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New Poll Doesn’t Actually Prove Term “Affordable Care Act” Hurts Support for Medicaid Expansion

medicaidMorning Consult claims a new poll of theirs proves that simply adding the name “Affordable Care Act” makes Medicaid expansion noticeably less popular, but that conclusion can’t actually be reached from the questions they used. From Morning Consult:

Three little words is all it takes to change voters’ minds about Medicaid expansion.

Morning Consult polling shows using the term “Affordable Care Act” can make a difference in how a voter feels about expanding Medicaid. When asked if Medicaid should be expanded for low income adults below the federal poverty line, 71 percent of registered voters said yes. When asked if Medicaid should be expanded “as encouraged under the Affordable Care Act”, support dropped nine percentage points.

The problem is their two poll questions aren’t the same exact for the phrase “Affordable Care Act.”

The first group was asked, “Do you think all states should offer Medicaid to low income adults who make below the federal poverty line?” This was supported by 71 percent of voters.

The second question was, “Do you think all states should expand Medicaid as encouraged under the Affordable Care Act?” This had 62 percent support.

To begin with these are two different proposals. The first question would imply expanding Medicaid to everyone making below 100 percent of the federal poverty line, while the ACA actually expands it to people making up to 138 percent of FPL. That could account for some of the difference among voters who know this detail. Some might think Medicaid should be expanded to 100 percent FPL, but not not up as high as the ACA does.

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New Poll Doesn’t Actually Prove Term “Affordable Care Act” Hurts Support for Medicaid Expansion

medicaidMorning Consult claims a new poll of theirs proves that simply adding the name “Affordable Care Act” makes Medicaid expansion noticeably less popular, but that conclusion can’t actually be reached from the questions they used. From Morning Consult:

Three little words is all it takes to change voters’ minds about Medicaid expansion.

Morning Consult polling shows using the term “Affordable Care Act” can make a difference in how a voter feels about expanding Medicaid. When asked if Medicaid should be expanded for low income adults below the federal poverty line, 71 percent of registered voters said yes. When asked if Medicaid should be expanded “as encouraged under the Affordable Care Act”, support dropped nine percentage points.

The problem is their two poll questions aren’t the same exact for the phrase “Affordable Care Act.”

The first group was asked, “Do you think all states should offer Medicaid to low income adults who make below the federal poverty line?” This was supported by 71 percent of voters.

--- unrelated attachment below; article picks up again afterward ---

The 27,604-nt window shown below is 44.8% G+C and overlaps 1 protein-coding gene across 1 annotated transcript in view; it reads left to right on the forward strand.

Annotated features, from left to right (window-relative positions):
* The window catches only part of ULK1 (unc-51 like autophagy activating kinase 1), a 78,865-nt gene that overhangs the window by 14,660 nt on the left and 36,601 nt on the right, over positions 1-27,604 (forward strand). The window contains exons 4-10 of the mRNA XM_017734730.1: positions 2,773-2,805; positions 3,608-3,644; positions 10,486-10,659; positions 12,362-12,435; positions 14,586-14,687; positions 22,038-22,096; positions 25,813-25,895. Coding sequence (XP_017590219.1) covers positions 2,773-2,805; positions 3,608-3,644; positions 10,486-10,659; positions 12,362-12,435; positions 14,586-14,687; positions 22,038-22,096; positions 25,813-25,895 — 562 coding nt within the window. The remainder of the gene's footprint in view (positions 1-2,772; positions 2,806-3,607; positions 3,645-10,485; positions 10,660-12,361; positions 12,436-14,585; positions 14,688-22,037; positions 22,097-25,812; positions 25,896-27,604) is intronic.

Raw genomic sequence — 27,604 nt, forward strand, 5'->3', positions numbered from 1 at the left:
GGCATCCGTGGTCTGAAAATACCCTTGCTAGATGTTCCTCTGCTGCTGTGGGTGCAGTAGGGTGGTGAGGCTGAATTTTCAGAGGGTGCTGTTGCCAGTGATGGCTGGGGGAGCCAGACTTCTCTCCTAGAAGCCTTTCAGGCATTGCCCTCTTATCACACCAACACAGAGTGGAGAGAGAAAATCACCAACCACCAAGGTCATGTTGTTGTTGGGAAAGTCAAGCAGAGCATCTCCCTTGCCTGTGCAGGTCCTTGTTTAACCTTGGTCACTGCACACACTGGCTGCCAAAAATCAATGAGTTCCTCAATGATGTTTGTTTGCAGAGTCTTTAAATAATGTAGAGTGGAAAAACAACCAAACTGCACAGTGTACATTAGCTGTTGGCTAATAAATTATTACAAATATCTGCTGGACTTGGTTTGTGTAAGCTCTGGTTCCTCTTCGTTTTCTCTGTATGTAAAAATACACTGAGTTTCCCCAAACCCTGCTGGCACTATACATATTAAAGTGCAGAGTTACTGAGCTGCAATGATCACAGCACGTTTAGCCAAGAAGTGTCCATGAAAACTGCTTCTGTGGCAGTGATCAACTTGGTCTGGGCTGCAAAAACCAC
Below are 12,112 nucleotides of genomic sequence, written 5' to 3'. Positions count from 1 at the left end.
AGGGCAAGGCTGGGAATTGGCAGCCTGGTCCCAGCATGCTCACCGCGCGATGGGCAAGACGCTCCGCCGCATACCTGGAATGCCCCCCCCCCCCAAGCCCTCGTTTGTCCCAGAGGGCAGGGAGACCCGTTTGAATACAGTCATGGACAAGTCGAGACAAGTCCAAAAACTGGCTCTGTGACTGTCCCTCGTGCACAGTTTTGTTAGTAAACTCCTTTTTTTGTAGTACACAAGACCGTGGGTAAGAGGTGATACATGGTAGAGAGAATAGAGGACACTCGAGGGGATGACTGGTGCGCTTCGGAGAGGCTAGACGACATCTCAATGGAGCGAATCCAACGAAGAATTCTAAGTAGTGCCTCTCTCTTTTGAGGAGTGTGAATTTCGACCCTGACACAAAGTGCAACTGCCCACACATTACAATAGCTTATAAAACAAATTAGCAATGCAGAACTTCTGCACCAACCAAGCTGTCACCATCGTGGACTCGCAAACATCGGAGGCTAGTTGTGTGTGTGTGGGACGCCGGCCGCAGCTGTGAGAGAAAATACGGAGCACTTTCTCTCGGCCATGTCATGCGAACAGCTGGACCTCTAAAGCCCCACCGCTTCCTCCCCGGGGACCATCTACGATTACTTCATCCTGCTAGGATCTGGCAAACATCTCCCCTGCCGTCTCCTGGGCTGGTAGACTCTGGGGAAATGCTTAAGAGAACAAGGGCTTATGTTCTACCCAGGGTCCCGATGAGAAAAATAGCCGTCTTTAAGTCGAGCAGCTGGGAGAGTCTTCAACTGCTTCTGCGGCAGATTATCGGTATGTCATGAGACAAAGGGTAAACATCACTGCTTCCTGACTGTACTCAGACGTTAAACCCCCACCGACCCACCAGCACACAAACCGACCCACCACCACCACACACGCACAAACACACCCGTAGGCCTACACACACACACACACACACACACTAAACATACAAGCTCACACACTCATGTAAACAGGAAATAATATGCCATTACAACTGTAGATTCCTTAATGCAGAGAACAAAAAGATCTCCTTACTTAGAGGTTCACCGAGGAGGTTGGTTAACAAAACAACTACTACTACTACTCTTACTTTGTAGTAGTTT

The second question was, “Do you think all states should expand Medicaid as encouraged under the Affordable Care Act?” This had 62 percent support.

To begin with these are two different proposals. The first question would imply expanding Medicaid to everyone making below 100 percent of the federal poverty line, while the ACA actually expands it to people making up to 138 percent of FPL. That could account for some of the difference among voters who know this detail. Some might think Medicaid should be expanded to 100 percent FPL, but not not up as high as the ACA does.

More importantly, I suspect the use of the phrase “low income adults who make below the federal poverty line” are actually the words responsible for most of the difference. That is telling people who the Medicaid expansion is for and that it is limited to only the poor. I suspect most people don’t know the exact details of the ACA or every state’s Medicaid policy. Some might have assumed the ACA expansion is significantly larger or that most states already covered everyone up to the federal poverty line.

While it is possible the term “Affordable Care Act” it responsible for some or all of that decrease in support, this poll can’t prove that since there was more than one important variable. In fact the 10 words “low income adults who make below the federal poverty line” are possibly the main culprit for the difference.

There has been a long tradition of trying to prove that the lack of popular support for the law is mainly about its name but that is not what the polling data has actually shown. (more…)

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Jane Hamsher

Jane Hamsher

Jane is the founder of Firedoglake.com. Her work has also appeared on the Huffington Post, Alternet and The American Prospect. She’s the author of the best selling book Killer Instinct and has produced such films Natural Born Killers and Permanent Midnight. She lives in Washington DC.
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